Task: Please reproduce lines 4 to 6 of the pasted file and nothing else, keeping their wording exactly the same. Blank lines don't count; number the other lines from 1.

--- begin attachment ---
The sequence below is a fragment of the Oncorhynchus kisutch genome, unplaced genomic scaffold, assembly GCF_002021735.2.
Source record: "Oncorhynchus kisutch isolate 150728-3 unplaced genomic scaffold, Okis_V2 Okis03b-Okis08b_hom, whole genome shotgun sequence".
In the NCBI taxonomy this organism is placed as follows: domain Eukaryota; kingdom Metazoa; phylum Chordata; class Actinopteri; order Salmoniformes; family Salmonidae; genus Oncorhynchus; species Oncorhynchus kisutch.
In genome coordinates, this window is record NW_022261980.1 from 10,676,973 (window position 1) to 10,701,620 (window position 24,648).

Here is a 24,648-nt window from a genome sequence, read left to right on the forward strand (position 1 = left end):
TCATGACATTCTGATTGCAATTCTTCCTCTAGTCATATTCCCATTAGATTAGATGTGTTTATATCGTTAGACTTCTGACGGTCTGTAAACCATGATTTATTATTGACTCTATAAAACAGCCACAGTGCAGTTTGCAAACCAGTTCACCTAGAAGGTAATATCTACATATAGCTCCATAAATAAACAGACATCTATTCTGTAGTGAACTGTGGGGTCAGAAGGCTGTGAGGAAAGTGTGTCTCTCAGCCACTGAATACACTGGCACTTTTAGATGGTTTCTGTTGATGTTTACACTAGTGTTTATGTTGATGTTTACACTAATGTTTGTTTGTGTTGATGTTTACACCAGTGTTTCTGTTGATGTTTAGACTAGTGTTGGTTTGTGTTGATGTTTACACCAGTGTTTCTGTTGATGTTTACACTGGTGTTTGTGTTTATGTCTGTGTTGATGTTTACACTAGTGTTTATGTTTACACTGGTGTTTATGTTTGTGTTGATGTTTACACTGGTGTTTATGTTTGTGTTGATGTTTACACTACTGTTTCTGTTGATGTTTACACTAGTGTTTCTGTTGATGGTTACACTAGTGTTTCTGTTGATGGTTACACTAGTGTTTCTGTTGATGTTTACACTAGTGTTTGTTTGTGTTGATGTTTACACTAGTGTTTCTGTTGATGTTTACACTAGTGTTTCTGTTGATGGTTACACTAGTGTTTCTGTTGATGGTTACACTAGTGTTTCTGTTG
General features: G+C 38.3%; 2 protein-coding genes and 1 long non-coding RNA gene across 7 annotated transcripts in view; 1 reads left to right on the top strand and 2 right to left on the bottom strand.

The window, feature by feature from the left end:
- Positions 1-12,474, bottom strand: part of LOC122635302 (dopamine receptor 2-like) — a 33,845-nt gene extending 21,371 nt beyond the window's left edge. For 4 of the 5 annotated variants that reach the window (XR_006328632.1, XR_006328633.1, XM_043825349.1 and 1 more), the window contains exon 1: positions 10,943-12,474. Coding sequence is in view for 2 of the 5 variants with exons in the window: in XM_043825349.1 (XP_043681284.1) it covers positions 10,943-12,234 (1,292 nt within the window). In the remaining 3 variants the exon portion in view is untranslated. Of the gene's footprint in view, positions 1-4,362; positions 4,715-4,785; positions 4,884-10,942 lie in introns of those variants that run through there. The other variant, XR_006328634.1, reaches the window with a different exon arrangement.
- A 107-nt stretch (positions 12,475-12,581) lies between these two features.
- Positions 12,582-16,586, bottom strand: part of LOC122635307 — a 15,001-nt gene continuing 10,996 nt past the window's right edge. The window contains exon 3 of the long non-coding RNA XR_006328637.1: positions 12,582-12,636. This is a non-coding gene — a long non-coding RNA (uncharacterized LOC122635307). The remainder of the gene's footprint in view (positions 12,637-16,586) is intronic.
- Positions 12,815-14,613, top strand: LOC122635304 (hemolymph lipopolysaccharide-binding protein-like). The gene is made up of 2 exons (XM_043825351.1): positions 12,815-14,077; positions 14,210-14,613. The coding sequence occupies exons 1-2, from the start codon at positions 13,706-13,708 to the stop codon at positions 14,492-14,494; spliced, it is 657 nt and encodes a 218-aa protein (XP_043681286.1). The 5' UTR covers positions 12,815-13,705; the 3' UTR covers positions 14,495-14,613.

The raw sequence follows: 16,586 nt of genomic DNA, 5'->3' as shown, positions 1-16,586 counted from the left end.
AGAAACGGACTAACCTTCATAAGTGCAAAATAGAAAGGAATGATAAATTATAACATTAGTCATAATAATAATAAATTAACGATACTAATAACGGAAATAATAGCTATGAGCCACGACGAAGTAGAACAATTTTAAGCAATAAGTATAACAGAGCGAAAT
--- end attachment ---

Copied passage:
In genome coordinates, this window is record NW_022261980.1 from 10,676,973 (window position 1) to 10,701,620 (window position 24,648).

Here is a 24,648-nt window from a genome sequence, read left to right on the forward strand (position 1 = left end):
TCATGACATTCTGATTGCAATTCTTCCTCTAGTCATATTCCCATTAGATTAGATGTGTTTATATCGTTAGACTTCTGACGGTCTGTAAACCATGATTTATTATTGACTCTATAAAACAGCCACAGTGCAGTTTGCAAACCAGTTCACCTAGAAGGTAATATCTACATATAGCTCCATAAATAAACAGACATCTATTCTGTAGTGAACTGTGGGGTCAGAAGGCTGTGAGGAAAGTGTGTCTCTCAGCCACTGAATACACTGGCACTTTTAGATGGTTTCTGTTGATGTTTACACTAGTGTTTATGTTGATGTTTACACTAATGTTTGTTTGTGTTGATGTTTACACCAGTGTTTCTGTTGATGTTTAGACTAGTGTTGGTTTGTGTTGATGTTTACACCAGTGTTTCTGTTGATGTTTACACTGGTGTTTGTGTTTATGTCTGTGTTGATGTTTACACTAGTGTTTATGTTTACACTGGTGTTTATGTTTGTGTTGATGTTTACACTGGTGTTTATGTTTGTGTTGATGTTTACACTACTGTTTCTGTTGATGTTTACACTAGTGTTTCTGTTGATGGTTACACTAGTGTTTCTGTTGATGGTTACACTAGTGTTTCTGTTGATGTTTACACTAGTGTTTGTTTGTGTTGATGTTTACACTAGTGTTTCTGTTGATGTTTACACTAGTGTTTCTGTTGATGGTTACACTAGTGTTTCTGTTGATGGTTACACTAGTGTTTCTGTTG